Items saved from this article

This article has been saved
Highlights (0)
Some of your highlights are legacy items.

Highlights saved before July 30, 2012 will not be displayed on their respective source pages.

You can easily re-create the highlights by opening the book page or article, selecting the text, and clicking “Highlight.”

Citations (0)
Some of your citations are legacy items.

Any citation created before July 30, 2012 will labeled as a “Cited page.” New citations will be saved as cited passages, pages or articles.

We also added the ability to view new citations from your projects or the book or article where you created them.

Notes (0)
Bookmarks (0)

You have no saved items from this article

Project items include:
  • Saved book/article
  • Highlights
  • Quotes/citations
  • Notes
  • Bookmarks
Notes
Cite this article

Cited article

Style
Citations are available only to our active members.
Sign up now to cite pages or passages in MLA, APA and Chicago citation styles.

(Einhorn, 1992, p. 25)

(Einhorn 25)

1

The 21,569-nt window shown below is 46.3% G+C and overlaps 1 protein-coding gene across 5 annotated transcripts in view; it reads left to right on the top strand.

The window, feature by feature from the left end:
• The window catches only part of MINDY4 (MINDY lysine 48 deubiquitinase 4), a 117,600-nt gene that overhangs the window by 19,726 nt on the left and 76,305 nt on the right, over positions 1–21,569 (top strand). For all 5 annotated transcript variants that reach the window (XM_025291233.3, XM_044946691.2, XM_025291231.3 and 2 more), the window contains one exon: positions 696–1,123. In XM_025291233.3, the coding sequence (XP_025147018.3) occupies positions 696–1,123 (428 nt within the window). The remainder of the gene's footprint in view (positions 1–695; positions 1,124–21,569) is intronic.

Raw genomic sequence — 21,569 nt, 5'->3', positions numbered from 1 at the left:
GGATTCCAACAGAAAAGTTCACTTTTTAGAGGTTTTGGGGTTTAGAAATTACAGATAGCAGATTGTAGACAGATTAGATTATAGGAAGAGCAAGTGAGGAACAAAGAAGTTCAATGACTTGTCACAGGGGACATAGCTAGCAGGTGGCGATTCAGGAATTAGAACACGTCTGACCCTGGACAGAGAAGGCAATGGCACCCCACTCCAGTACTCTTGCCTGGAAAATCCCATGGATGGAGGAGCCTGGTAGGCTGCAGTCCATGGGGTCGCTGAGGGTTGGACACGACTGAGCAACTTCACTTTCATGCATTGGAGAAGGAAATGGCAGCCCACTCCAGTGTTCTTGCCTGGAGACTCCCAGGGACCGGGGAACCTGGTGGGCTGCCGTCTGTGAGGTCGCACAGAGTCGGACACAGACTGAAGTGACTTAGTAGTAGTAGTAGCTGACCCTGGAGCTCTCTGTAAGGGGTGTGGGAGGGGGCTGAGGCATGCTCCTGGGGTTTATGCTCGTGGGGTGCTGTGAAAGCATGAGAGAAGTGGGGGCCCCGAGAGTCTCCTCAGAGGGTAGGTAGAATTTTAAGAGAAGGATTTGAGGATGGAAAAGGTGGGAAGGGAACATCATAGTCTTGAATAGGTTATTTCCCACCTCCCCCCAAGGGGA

1. Lois J. Einhorn, Abraham Lincoln, the Orator: Penetrating the Lincoln Legend (Westport, CT: Greenwood Press, 1992), 25, http://www.questia.com/read/27419298.

Cited article

Christmas during Wartime
Settings

Settings

Typeface
Text size Smaller Larger Reset View mode
Search within

Search within this article

Look up

Look up a word

  • Dictionary
  • Thesaurus
Please submit a word or phrase above.
Print this page

Print this page

Why can't I print more than one page at a time?

Full screen

matching results for page

Cited passage

Style
Citations are available only to our active members.
Sign up now to cite pages or passages in MLA, APA and Chicago citation styles.

"Portraying himself as an honest, ordinary person helped Lincoln identify with his audiences." (Einhorn, 1992, p. 25).

"Portraying himself as an honest, ordinary person helped Lincoln identify with his audiences." (Einhorn 25)

"Portraying himself as an honest, ordinary person helped Lincoln identify with his audiences."1

1. Lois J. Einhorn, Abraham Lincoln, the Orator: Penetrating the Lincoln Legend (Westport, CT: Greenwood Press, 1992), 25, http://www.questia.com/read/27419298.

Cited passage

Thanks for trying Questia!

Please continue trying out our research tools, but please note, full functionality is available only to our active members.

Your work will be lost once you leave this Web page.

For full access in an ad-free environment, sign up now for a FREE, 1-day trial.

Already a member? Log in now.